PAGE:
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Facts & figures

Facts & figures

One company out of four in Europe is active in the commerce sector. Commerce is one of the main job providers in the EU. Our sector thrives on fierce competition, keeping prices low and boosting innovation in the supply chain.

See below for some key data, or have a look at our study, "Retail & Wholesale: Key sectors for the European economy".

 

Key figures for trade

(NACE G)

Structural profile
Number of entrerprises 5.4 m
Turnover in EUR 8.73 tn*
Number of employees 28.8 m*
Value added in EUR* 1.01 tn
E-commerce share of turnover 16%** (aggregated)

 

Companies by size-class in 1000
Micro (<10 employees) 5063 93.4%
Small 294 5.5%
Medium 37 0.7%
Large 7 0.1%
Total 5401 100.0%

Source: Eurostat 2013 (*2014) (**2015)

 

Retail
(NACE G 47)

Retail is probably the most visible sub-sector of commerce. The word retail comes from the Old French word "tailer" which means "to cut off, clip, pare, divide". It refers to the sale of goods or services from companies to individual end-consumers. Retailers usually buy their products in larger quantities from manufacturers or wholesalers and sell them in smaller quantities to their customers.

Retail trading takes place in many different locations: from small corner shops to supermarkets or large department stores or shopping centres, on markets, at consumers’ homes through direct or distant selling via mail order or, now increasingly, on the internet.

Sectoral analysis
Number of enterprises 3.59 m
Turnover in EUR  2.765 tn*
Number of employees  18,5 m*
Value added in EUR*  453 bn
Labour productivity  25.000 EUR/employee
Personnel costs  20.400 EUR/employee

Source: Eurostat 2013 (*2014) (**2015)

 

Wholesale
(NACE G 46)

Wholesale, the sale of merchandise to retailers or other professional businesses, is a major player in the economy, though still unknown to many. It plays a pivotal role as interface between producers, importers, manufacturers, retail and catering, ensuring the supply of goods along the entire value chain.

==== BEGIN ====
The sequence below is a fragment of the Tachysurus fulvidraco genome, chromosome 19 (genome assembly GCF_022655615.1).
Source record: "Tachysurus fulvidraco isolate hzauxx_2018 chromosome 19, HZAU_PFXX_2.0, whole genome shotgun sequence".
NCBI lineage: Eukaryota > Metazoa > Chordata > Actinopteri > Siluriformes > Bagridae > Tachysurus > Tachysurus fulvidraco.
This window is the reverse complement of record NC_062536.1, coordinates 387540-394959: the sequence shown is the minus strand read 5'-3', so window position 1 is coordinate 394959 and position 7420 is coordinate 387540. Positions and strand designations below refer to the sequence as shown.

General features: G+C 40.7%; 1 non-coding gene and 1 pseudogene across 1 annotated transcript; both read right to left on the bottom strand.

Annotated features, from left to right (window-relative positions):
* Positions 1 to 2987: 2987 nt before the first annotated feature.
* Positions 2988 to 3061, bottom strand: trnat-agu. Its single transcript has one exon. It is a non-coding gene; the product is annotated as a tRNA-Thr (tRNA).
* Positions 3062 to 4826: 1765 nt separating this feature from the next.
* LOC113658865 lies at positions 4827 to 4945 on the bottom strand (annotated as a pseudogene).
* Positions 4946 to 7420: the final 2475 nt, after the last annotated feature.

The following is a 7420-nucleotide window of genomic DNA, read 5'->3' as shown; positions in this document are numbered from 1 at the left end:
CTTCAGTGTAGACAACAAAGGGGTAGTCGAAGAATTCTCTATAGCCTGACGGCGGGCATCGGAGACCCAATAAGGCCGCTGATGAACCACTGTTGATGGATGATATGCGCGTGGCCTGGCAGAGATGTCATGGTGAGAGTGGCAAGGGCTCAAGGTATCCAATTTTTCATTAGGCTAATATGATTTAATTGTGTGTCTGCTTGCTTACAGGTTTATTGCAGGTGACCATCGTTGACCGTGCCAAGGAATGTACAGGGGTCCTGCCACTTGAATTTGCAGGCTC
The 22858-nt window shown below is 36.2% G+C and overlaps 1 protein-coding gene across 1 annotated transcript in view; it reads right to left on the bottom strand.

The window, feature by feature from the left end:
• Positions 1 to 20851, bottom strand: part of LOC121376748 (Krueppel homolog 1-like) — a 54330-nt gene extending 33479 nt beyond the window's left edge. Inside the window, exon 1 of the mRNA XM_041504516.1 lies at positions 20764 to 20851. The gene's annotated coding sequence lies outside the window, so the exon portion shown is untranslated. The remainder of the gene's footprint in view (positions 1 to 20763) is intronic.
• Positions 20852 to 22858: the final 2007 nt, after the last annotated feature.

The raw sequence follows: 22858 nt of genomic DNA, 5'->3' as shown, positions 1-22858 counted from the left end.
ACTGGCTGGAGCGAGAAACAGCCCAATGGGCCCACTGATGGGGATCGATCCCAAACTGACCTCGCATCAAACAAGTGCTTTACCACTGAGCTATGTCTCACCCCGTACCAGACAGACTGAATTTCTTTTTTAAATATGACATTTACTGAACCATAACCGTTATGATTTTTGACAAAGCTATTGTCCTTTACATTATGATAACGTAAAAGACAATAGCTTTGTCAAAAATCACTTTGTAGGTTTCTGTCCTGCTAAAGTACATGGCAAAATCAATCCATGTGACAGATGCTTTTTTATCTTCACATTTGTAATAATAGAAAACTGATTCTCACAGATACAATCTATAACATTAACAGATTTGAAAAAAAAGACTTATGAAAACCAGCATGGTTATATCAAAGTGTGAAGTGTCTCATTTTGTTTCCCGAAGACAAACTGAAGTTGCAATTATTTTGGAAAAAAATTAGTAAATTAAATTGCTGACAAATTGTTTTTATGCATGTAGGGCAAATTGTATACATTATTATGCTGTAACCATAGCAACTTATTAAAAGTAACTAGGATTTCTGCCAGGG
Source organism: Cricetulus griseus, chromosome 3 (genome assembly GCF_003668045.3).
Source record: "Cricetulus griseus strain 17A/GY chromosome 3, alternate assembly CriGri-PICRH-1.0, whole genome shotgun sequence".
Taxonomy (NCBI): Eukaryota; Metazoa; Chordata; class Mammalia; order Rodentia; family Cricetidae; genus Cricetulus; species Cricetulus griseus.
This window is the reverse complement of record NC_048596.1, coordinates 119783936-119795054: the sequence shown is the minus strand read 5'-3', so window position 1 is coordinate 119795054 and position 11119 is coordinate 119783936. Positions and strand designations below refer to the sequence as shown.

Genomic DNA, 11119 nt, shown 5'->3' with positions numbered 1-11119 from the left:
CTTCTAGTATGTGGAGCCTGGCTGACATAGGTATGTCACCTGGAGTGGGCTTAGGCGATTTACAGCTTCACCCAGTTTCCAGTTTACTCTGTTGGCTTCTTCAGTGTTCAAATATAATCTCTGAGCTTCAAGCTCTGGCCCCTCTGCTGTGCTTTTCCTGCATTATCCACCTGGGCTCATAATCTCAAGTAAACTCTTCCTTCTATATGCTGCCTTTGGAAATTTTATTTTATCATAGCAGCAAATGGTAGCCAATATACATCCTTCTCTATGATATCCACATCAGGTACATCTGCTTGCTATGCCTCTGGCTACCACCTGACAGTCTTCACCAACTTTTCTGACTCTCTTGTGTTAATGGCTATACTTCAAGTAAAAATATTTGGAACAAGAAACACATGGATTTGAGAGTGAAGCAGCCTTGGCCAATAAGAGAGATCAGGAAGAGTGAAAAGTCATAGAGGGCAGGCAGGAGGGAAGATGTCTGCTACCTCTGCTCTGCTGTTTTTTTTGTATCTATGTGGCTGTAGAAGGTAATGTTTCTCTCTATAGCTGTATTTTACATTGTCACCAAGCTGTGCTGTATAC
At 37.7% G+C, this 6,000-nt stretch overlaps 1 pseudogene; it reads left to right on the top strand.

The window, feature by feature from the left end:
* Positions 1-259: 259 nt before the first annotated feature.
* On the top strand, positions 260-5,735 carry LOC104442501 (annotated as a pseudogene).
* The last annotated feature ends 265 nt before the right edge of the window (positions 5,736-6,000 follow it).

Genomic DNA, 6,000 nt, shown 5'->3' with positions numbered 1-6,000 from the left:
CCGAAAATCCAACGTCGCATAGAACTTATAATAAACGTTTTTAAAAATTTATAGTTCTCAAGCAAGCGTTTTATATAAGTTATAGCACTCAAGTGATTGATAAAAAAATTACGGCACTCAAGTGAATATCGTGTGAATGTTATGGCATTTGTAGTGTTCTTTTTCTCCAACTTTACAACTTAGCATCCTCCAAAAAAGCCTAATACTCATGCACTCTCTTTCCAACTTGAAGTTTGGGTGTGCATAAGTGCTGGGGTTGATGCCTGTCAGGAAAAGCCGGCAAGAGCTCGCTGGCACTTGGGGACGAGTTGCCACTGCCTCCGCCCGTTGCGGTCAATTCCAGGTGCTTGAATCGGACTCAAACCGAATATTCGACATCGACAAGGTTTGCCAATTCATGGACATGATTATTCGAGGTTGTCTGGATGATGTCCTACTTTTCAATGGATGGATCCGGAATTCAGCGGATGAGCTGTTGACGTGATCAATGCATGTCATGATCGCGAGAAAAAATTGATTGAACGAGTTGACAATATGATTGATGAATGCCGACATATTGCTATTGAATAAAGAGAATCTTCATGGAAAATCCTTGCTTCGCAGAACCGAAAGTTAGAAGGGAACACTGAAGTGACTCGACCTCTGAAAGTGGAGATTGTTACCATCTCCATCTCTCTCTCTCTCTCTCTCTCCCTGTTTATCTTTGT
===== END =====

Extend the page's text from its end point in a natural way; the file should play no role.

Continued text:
Wholesalers’ activities centre on the procurement and distribution of raw materials, finished products and goods of all kinds (consumer goods, capital goods, construction materials). For some products, for example foodstuffs or flowers, wholesalers and their customers come together at specific wholesale markets. Many wholesalers provide integrated B2B services on national and international markets, as well as attractive financing solutions, thus providing additional support to their customers.

Sectoral analysis
Number of enterprises 1.8 m
Turnover in EUR 5.967 tn*
Number of employees  10.3 m*
Value added in EUR*  557 bn
Labour productivity  47.700 EUR/employee
Personnel costs  38.200 EUR/employee

Source: Eurostat 2013 (*2014) (**2015)

 

The commerce business model

Commerce is a very complex business, often relying on global supply chains and requiring sophisticated transport and logistics solutions.

Trading goods is about much more than just purchasing goods from manufacturers, putting them on shelves and selling them to customers. Retailers and wholesalers offer a wide range of additional services for their suppliers which are essential parts of their contracts. Here are a few examples:

  • Product marketing via print media
  • Promotional campaigns in the markets
  • Multiple in-store placement of products
  • Market research
  • Logistics and warehousing
  • Handling of returned goods
  • Local, regional and international listing and distribution of products

 

Further information

Key data (2-pager)

Study: Retail & Wholesale: Key sectors for the European economy